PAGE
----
EPA Finalizes Rule Reducing Air Toxics Emissions from Cancer-Causing Chemical Plants

The updates will reduce more than 6,000 tons of the nation’s most harmful air pollution, including the carcinogens ethylene oxide and chloroprene

Washington, DC—The Environmental Protection Agency (EPA) today released a final rule updating critical Clean Air Act standards that will reduce toxic emissions from more than 200 of the nation’s most hazardous chemical plants.

The updates apply to facilities in the synthetic organic chemical manufacturing industry and polymers and resins manufacturing plants. They result from long-running advocacy by Earthjustice’s clients for EPA to pass stronger rules to protect fenceline communities from harmful air pollution, including the carcinogens ethylene oxide and chloroprene.  These standards will cover facilities across the nation, from Texas’s Gulf Coast and Louisiana’s Cancer Alley to West Virginia’s Chemical Valley. Frontline communities in these areas have long borne the brunt of toxic emissions from chemical plants.

“Communities’ relentless advocacy for more protective clean air standards is paying off,” said Patton Dycus, an attorney at the Environmental Integrity Project. “While we’re concerned that some aspects of EPA’s final rule aren’t strong enough, on whole the rule is a big step forward in combatting air pollution and protecting vulnerable communities.”

“Today marks a victory in our pursuit for environmental justice, with the final rule poised to significantly reduce the toxic air pollution that harms communities in Texas’s Gulf Coast, Louisiana’s Cancer Alley, and throughout the U.S.,” said Earthjustice Vice President for Healthy Communities Patrice Simms. “Setting protective air standards for hundreds of chemical plants and requiring fenceline monitoring for some of the most toxic emissions shows a commitment to protecting public health. We look forward to the EPA’s swift implementation and rigorous enforcement of this critical rule.”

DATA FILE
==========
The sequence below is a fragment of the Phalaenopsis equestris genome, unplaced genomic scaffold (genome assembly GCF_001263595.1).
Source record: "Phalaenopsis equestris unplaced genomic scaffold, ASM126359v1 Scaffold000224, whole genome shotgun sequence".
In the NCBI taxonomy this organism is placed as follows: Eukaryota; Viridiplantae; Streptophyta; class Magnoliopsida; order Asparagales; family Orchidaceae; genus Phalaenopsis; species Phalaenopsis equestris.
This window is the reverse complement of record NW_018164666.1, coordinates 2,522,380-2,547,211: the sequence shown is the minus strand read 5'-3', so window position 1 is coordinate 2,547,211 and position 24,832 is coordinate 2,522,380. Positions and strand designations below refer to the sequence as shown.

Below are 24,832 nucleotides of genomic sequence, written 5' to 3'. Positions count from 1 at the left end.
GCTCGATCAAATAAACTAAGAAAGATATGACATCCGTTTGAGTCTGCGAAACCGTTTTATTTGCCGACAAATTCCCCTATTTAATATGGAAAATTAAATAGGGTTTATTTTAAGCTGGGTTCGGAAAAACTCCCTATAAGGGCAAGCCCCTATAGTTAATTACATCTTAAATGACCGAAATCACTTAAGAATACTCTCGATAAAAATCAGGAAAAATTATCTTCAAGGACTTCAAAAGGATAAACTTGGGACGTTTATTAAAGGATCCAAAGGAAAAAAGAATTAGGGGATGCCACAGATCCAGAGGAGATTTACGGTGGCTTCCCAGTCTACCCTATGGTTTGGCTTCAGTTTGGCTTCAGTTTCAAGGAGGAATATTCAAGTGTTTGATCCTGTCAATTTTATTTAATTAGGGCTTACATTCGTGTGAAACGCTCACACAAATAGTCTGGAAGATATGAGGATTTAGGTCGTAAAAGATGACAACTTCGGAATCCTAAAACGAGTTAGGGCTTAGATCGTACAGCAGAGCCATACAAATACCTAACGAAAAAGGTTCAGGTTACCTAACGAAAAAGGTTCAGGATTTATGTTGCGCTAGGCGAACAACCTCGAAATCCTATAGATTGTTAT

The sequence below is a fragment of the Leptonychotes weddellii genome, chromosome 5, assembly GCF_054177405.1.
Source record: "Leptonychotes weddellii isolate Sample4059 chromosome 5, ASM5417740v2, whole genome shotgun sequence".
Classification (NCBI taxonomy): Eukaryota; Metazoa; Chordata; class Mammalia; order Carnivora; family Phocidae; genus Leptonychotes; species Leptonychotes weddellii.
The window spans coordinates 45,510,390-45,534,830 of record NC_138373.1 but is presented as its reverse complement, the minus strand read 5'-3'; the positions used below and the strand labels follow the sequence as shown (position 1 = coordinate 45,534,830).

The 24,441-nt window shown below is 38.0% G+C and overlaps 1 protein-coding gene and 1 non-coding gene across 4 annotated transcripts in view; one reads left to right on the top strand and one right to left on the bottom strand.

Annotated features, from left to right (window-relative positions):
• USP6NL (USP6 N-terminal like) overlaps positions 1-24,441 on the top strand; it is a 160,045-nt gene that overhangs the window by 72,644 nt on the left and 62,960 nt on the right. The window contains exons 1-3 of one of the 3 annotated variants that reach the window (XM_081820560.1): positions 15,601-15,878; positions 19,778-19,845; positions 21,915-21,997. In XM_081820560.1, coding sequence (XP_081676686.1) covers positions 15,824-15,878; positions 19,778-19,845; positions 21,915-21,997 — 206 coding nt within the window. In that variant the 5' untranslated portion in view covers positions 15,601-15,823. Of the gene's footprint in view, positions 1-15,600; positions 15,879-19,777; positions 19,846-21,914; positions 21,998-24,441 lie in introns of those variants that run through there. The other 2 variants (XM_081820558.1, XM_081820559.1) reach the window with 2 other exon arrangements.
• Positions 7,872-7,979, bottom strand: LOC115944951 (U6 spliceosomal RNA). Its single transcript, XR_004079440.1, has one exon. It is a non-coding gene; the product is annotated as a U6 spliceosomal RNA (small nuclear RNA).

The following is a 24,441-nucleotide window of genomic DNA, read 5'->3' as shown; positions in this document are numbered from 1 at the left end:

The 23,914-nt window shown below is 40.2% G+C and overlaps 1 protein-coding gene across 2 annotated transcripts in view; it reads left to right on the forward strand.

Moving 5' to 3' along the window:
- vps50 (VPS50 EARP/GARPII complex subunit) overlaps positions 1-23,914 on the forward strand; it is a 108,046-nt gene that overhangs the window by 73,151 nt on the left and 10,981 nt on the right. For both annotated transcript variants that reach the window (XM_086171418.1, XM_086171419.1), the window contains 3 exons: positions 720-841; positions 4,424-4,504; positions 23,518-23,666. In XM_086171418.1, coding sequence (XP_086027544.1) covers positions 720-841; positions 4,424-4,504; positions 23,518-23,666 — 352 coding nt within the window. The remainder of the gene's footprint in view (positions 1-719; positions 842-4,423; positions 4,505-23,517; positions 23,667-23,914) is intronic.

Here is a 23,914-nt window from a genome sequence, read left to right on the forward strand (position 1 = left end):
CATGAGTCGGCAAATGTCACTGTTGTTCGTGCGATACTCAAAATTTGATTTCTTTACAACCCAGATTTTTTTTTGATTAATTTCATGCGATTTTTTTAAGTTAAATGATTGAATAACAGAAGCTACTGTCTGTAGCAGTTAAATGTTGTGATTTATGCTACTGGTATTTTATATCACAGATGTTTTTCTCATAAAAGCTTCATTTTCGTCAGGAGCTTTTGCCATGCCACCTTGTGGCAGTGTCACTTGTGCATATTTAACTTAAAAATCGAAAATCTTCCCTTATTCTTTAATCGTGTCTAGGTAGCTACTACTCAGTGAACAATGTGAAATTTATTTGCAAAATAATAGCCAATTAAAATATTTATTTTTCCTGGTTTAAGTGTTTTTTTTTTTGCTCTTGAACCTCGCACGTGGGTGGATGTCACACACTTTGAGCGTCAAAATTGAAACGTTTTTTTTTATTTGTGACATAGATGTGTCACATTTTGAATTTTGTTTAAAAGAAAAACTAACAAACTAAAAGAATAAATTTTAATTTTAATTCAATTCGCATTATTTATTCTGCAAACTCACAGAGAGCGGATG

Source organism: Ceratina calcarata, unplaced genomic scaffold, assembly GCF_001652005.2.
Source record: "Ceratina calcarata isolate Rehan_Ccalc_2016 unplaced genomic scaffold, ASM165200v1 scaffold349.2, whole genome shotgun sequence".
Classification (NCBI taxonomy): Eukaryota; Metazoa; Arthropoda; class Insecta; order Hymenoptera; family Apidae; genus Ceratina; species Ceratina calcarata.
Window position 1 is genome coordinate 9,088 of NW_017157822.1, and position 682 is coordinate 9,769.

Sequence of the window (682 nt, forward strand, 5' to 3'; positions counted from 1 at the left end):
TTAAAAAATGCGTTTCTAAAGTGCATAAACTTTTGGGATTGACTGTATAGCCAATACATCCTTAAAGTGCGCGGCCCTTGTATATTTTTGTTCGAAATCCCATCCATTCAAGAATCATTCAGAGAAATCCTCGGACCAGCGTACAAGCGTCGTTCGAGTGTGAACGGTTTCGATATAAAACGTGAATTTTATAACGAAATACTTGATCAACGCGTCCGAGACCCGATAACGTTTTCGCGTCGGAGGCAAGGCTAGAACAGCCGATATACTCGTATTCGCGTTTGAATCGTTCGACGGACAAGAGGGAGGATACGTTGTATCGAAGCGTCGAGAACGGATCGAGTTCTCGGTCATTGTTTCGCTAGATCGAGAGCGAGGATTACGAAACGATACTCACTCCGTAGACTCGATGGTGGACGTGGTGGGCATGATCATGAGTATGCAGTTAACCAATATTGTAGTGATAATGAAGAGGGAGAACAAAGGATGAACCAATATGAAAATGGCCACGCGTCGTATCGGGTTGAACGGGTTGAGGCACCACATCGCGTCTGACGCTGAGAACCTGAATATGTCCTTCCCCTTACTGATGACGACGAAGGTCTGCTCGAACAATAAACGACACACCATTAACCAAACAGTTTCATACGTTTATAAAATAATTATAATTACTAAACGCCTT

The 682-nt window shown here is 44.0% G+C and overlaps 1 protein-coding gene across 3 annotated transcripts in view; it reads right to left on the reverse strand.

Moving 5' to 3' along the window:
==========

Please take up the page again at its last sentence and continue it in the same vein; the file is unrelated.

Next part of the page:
A vital feature of the updated standards is the introduction of fenceline monitoring for six toxic air pollutants: ethylene oxide, chloroprene, vinyl chloride, benzene, 1,3-butadiene, and ethylene dichloride. This marks only the second time that EPA has mandated fenceline monitoring in air toxics standards under the Clean Air Act—since 2015’s refinery rule—setting a new standard for accountability and transparency.

Another key piece of the rule is that EPA analyzed the cumulative risk that communities face from these chemical plants in combination with other major industrial sources of air pollution. Additional updates include risk-based standards for emitters of ethylene oxide and chloroprene and long-needed updates to standards for flares. The health implications of exposure to emissions are profound, with increased risks of cancer and other serious health issues. For too long, communities, especially those that are predominantly Black, Latino, and low-income, have suffered unnecessary exposure to these dangers. The EPA’s actions today represent a critical move towards rectifying these injustices and ensuring a safer, healthier environment.

Additional quotes:

“For years, we’ve watched our families and neighbors suffers from disease, like cancer, due to unchecked pollution,” said Robert Taylor, founder of Concerned Citizens of St. John. “The EPA’s new rule is a glimmer of hope for us all. It acknowledges our struggles and sets forth a path to cleaner air and healthier lives. It’s a significant step toward holding polluters accountable and safeguarding our community’s future.”

“This update is more than policy; it’s a promise to prioritize people over pollution,” said Juan Parras, executive director, and founder of Texas Environmental Justice Advocacy Services. “By mandating fenceline monitoring, the EPA is ensuring that chemical plants can no longer hide the dangers they pose to our communities. It’s a game-changer for environmental justice, especially for those of us living in the shadow of these industries.”

“Living amidst these chemical plants, we’ve been forced to accept the constant threat to our health as normal,” said Sharon Lavigne, founder of RISE St. James.  “Today’s announcement from the EPA is a hard-won victory for every family that has feared for their health due to toxic emissions. It’s a step toward a future where our children can breathe easier.”

“The link between air pollution and serious health issues is undeniable,” said Jane Williams, executive director at California Communities Against Toxics. “The EPA’s updated standards are a step forward in public health protection, especially in reducing exposure to carcinogens like ethylene oxide and chloroprene. This rule has the potential to prevent countless cases of illness and save lives.”

“Waking up every day with the fear of what you’re breathing in is a reality Louisiana’s communities have lived with for too long,” said Wilma Subra, technical director for the Louisiana Environmental Action Network. “Additional reductions by EPA would assist community members to live healthier lives from here on out. Moving towards additional reductions by EPA would assist community members to reduce their body burden of chemical exposure during the remainder of their lives.”

Media contact: Tom Pelton, Environmental Integrity Project (443) 510-2574 or tpelton@environmentalintegrity.org

Photo credit: iStock, halbergman